Like yoga, the mindfulness industry makes a large sum of money every year by exploiting Hindu principles and practices like the Law of Attraction and meditation. This exploitation has all the same negative effects as yoga, in terms of unfair profits and cultural appropriation. In addition, one thing to note about meditation, specifically, is how Hindu deities, who sit in meditative positions, are looked upon as demonic by multiple racial and religious communities.

I have stumbled upon a handful of TikToks in which people are shaming the Hindu religion for its deities and practices. Some people even go as far as to say that Hinduism is inhumane. Since the western market takes practices like meditation and distorts them into western trends, the people who disrespect my religion buy into an industry based on a religion they supposedly detest, signing up for meditation seminars and yoga classes without a second thought.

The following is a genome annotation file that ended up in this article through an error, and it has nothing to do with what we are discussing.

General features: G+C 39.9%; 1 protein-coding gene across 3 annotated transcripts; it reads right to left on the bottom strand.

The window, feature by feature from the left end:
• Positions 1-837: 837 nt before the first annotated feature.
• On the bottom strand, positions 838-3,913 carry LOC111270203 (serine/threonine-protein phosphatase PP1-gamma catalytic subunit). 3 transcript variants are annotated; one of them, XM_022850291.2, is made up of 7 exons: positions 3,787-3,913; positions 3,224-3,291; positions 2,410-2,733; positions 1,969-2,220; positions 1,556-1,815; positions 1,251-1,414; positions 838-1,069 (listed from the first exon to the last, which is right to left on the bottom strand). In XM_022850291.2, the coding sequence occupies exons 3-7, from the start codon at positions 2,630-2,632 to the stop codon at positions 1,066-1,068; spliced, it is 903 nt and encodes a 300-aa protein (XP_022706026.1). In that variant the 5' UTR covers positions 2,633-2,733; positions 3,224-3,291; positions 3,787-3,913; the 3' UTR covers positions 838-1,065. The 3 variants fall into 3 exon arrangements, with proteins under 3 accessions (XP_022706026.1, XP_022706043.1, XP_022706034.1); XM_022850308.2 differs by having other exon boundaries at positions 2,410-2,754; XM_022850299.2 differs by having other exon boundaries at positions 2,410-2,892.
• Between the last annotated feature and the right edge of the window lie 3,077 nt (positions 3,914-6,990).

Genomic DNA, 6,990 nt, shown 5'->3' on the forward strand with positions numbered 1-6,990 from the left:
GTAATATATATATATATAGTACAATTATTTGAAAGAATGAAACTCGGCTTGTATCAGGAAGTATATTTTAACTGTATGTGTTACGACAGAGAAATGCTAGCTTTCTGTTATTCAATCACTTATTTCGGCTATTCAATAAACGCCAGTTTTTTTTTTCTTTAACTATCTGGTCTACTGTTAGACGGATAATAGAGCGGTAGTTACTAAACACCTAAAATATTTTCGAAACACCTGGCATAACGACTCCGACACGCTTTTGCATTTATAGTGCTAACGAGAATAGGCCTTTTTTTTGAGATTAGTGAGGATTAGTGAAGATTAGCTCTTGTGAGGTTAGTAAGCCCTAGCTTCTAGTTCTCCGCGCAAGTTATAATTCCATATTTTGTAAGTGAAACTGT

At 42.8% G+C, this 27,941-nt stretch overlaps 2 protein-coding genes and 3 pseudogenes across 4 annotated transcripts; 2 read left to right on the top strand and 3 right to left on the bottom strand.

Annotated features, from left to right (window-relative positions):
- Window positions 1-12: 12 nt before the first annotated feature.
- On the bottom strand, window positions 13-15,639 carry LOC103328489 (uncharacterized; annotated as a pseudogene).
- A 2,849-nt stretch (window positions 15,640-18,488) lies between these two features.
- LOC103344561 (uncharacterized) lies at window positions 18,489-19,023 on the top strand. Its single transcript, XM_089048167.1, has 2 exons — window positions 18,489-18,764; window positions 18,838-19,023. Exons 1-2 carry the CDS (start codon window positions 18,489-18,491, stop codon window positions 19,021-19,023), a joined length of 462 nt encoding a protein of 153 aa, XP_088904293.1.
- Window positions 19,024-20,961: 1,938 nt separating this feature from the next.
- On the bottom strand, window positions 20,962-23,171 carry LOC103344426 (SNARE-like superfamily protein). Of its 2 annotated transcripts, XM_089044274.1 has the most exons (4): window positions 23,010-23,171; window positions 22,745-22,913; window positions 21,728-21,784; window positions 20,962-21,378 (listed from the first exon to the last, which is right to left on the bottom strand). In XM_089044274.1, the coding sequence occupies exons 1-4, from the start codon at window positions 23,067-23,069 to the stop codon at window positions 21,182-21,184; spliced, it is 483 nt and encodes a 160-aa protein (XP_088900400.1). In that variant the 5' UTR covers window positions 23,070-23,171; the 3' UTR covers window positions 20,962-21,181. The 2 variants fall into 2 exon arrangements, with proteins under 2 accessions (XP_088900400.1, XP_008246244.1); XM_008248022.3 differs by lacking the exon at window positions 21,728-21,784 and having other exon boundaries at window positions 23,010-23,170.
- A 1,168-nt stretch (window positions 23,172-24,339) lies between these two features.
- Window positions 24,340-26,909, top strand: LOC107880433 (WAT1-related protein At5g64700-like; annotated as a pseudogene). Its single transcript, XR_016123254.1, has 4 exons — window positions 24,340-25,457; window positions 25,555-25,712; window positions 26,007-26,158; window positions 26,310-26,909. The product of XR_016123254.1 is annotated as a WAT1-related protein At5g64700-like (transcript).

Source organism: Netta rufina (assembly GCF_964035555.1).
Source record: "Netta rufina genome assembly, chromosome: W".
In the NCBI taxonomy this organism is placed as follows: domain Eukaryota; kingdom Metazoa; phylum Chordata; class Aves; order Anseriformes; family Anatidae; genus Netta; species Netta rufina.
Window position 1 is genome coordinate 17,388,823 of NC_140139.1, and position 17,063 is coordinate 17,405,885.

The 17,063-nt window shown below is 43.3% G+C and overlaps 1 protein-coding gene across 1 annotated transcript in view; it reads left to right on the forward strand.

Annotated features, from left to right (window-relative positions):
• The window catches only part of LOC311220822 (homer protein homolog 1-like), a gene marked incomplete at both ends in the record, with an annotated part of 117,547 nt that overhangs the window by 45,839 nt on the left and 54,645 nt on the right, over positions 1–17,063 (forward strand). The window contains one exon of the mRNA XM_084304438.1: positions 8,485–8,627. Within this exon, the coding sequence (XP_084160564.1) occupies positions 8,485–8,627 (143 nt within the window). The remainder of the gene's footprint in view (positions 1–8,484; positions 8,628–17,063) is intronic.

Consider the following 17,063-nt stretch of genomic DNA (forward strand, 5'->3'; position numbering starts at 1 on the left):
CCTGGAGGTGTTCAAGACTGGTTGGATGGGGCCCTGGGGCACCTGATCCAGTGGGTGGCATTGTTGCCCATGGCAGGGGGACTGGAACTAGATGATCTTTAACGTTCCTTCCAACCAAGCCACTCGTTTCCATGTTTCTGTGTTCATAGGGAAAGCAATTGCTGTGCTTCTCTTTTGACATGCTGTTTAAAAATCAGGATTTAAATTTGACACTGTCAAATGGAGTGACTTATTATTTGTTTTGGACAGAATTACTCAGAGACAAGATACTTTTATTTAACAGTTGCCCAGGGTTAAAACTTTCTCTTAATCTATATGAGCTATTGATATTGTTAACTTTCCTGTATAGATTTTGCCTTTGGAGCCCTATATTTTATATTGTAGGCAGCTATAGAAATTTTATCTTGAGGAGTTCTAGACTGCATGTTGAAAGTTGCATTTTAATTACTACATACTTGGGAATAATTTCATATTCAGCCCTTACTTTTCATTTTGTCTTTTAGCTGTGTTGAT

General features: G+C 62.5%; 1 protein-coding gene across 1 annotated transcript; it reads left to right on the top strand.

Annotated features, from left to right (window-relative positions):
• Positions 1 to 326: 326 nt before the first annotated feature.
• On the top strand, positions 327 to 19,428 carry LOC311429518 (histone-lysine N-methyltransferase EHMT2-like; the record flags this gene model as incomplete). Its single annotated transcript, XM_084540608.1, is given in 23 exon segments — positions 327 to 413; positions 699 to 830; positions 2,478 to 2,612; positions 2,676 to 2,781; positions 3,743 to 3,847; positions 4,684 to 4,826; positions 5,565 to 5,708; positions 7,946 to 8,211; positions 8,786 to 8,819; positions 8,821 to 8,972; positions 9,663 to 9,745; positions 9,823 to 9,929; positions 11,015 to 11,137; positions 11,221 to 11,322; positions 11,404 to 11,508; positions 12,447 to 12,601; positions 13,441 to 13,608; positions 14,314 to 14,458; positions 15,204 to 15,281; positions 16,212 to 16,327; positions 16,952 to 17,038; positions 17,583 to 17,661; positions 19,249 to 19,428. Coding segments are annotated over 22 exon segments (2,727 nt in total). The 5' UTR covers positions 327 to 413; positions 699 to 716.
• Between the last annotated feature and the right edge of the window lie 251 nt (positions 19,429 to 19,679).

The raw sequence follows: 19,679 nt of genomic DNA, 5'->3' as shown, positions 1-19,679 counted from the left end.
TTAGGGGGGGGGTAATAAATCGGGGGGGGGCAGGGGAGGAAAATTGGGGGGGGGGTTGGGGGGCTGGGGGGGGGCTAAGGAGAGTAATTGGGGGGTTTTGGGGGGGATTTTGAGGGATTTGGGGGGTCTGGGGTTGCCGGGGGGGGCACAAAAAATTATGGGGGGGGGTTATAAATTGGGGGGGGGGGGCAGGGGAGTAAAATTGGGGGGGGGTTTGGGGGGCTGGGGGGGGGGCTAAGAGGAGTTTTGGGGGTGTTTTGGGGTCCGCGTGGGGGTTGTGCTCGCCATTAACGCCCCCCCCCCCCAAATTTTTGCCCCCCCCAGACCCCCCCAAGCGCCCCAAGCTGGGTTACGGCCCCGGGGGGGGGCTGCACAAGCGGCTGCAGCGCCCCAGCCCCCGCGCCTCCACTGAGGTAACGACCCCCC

In terms of my personal experiences, there have been so many instances, especially in elementary school, in which my peers ridiculed Hinduism for the appearance of its deities that do not look like the figures of other religions.

Now, those same students, who mocked me relentlessly in elementary school for my culture and religion, are the ones posting about meditation, manifestation, and crystals on their social media accounts.

I think it is incredibly unfair that the media and society, in general, steal parts of Hinduism to become big trends. These parts lose their sacredness as a result of being twisted to fit white standards. The parts that do not get twisted are left for ridicule. As society praises the distorted versions of my religion, it scorns upon the traditional aspects of Hinduism.